"I Will Die For Comics." Zach M. Stafford is Forever 'Extra Fabulous'
We chat with the cartoonist about retail misery, how it fuels his art, and why comics saved his life.
Welcome to our Creator Corner, our reoccurring interview series, where we chat with the coolest and most thought-provoking creators in the comics industry. In this entry, we're conversing with Zach M. Stafford about Good Comics for Bad People: An Extra Fabulous Collection.
Thank you for stopping that scroll and clicking that link. You've found yourself before a seriously passionate and fun chat with cartoonist Zach M. Stafford. We first encountered his comics on the app previously known as Twitter, and he's brought joy to our lives every day since. His Extra Fabulous cartoons are absurd, sharp, and frequently profane. Mostly, they're just dang true.
His new collection, Good Comics for Bad People, is now available through Skybound Entertainment. It's fifteen bucks, and the jokes come fast, furious, and ferocious. It's best to put it in your home, where you're most likely to break down or freak out. That's maybe in the bathroom, the bedroom, or the kitchen. You know you, so you know best, but keep it nearby. When society cracks your brain, reach out and find solace in Stafford's interpretation of our worldly hell.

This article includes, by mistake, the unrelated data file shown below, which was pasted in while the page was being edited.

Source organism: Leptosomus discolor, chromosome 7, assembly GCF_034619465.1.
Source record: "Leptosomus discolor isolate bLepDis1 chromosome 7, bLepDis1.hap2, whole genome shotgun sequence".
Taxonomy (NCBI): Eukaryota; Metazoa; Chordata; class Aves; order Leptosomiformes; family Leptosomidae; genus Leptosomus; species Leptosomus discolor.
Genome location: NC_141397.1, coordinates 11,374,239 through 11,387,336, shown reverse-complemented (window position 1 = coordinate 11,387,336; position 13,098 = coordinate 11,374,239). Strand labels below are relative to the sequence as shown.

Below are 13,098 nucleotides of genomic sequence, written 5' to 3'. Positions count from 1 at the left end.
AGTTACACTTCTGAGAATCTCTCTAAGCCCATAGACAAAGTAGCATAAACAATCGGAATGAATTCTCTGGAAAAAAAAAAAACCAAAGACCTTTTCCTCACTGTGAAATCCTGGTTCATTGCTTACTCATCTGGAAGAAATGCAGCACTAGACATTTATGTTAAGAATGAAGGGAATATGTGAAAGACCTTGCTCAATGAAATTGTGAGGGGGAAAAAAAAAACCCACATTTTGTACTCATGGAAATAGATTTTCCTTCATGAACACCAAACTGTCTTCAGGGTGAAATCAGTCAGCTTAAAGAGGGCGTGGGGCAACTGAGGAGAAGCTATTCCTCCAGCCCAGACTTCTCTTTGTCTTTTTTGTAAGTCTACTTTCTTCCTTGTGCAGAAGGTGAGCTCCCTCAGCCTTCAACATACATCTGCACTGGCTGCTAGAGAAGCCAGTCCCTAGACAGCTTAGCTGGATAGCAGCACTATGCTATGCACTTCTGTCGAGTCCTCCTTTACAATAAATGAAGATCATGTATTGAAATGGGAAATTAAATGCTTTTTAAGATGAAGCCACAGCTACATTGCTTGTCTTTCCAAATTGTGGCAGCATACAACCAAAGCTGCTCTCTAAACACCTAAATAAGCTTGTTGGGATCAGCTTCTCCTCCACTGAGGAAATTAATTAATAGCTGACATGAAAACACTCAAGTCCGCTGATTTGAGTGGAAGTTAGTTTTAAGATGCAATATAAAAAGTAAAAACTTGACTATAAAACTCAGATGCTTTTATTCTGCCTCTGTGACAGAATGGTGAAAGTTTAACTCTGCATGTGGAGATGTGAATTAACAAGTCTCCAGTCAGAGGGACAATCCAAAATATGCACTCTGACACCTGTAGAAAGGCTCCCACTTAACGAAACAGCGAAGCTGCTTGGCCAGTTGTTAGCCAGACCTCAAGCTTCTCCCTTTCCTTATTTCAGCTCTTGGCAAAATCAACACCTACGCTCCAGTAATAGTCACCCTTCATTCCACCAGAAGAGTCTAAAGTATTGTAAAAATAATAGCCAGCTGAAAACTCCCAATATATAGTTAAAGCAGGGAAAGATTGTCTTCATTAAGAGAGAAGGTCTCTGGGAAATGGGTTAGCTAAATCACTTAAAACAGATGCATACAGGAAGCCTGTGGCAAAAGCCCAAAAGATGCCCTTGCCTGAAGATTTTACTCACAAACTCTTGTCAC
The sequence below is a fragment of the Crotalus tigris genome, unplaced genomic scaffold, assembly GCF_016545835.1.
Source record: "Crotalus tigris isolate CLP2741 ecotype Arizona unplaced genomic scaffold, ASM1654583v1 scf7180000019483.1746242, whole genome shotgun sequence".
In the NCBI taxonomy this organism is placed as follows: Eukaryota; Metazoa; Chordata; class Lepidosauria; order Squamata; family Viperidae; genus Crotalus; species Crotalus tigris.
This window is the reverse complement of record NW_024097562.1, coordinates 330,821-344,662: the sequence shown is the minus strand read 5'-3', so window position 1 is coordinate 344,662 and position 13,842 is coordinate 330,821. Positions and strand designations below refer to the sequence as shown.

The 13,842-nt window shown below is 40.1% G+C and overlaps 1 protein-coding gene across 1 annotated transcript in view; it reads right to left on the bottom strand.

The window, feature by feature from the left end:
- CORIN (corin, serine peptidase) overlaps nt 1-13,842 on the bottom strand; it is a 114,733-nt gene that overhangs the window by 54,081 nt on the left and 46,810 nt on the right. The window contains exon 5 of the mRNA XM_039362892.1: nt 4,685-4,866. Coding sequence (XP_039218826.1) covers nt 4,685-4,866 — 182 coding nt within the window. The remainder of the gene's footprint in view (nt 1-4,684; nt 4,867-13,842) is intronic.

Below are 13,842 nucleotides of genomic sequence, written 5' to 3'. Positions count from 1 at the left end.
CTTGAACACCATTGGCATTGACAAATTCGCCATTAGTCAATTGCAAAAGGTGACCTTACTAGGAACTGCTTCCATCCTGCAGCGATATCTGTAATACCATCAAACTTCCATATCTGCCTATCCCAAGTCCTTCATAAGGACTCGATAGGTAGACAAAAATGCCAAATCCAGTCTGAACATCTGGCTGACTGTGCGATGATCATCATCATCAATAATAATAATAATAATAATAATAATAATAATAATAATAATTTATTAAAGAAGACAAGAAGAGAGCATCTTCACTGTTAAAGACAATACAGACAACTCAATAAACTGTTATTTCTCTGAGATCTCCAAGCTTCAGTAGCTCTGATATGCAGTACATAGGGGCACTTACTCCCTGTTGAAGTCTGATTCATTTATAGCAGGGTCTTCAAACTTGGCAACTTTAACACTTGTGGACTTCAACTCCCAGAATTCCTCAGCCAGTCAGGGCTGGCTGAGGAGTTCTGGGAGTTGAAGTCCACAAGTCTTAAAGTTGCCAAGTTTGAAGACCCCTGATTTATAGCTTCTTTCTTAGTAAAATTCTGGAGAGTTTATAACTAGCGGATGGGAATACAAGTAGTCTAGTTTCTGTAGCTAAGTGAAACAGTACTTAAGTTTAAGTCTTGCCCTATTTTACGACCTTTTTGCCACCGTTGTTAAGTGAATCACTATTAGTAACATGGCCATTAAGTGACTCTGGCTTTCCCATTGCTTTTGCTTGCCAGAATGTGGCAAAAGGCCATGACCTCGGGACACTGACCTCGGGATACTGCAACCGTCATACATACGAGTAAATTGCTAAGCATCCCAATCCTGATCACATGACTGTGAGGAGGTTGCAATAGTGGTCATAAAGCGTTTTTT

We conducted this interview via email. The conversation initially digs into Stafford's process and then quickly moves to his retail years and how they shaped his brutal comedy. The headline above is a bit of a spoiler, but it speaks to this medium's power. Zach M. Stafford devoted himself to Extra Fabulous, and his faith in himself and the form spawned success. We need creators like Stafford on the frontlines of comics, being our champions.
Lisa: How do these comics generally enter your brain? Punchline first? Visual first?
Zach M. Stafford: I like to approach comics as improvisationally as possible. I’ll look around the coffee shop or wherever I am and creep on people’s conversations and take whatever crap they’re talking about and make it my first panel and sort of riff on it from panel to panel after that. Nearly 100% of the time it doesn’t work and I go home sad.
Brad: We read that Extra Fabulous started to formulate in your imagination while working in the meat department of a Giant Grocery Store (which is our local chain, by the way). And there was a moment when you were cutting a T-bone steak for a customer, and your finger hit the bandsaw. After your hand healed, you started knocking out comics.